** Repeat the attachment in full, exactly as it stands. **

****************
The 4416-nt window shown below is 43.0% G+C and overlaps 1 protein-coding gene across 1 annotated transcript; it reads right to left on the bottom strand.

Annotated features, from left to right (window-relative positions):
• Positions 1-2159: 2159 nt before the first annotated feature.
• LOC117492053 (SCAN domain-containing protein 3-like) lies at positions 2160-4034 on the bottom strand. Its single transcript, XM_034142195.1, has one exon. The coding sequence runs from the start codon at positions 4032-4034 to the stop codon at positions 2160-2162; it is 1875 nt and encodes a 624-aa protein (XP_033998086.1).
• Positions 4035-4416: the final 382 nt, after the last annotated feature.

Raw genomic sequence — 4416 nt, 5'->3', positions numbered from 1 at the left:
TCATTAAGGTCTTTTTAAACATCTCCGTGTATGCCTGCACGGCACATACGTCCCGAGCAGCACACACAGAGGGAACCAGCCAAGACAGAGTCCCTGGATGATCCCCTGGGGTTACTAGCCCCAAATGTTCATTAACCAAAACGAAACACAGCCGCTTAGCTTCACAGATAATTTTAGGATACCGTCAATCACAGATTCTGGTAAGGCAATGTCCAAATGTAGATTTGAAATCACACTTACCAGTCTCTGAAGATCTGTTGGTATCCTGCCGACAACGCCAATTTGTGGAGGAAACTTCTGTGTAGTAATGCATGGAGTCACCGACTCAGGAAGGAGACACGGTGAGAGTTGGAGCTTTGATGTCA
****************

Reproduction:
The 4416-nt window shown below is 43.0% G+C and overlaps 1 protein-coding gene across 1 annotated transcript; it reads right to left on the bottom strand.

Annotated features, from left to right (window-relative positions):
• Positions 1-2159: 2159 nt before the first annotated feature.
• LOC117492053 (SCAN domain-containing protein 3-like) lies at positions 2160-4034 on the bottom strand. Its single transcript, XM_034142195.1, has one exon. The coding sequence runs from the start codon at positions 4032-4034 to the stop codon at positions 2160-2162; it is 1875 nt and encodes a 624-aa protein (XP_033998086.1).
• Positions 4035-4416: the final 382 nt, after the last annotated feature.

Raw genomic sequence — 4416 nt, 5'->3', positions numbered from 1 at the left:
TCATTAAGGTCTTTTTAAACATCTCCGTGTATGCCTGCACGGCACATACGTCCCGAGCAGCACACACAGAGGGAACCAGCCAAGACAGAGTCCCTGGATGATCCCCTGGGGTTACTAGCCCCAAATGTTCATTAACCAAAACGAAACACAGCCGCTTAGCTTCACAGATAATTTTAGGATACCGTCAATCACAGATTCTGGTAAGGCAATGTCCAAATGTAGATTTGAAATCACACTTACCAGTCTCTGAAGATCTGTTGGTATCCTGCCGACAACGCCAATTTGTGGAGGAAACTTCTGTGTAGTAATGCATGGAGTCACCGACTCAGGAAGGAGACACGGTGAGAGTTGGAGCTTTGATGTCA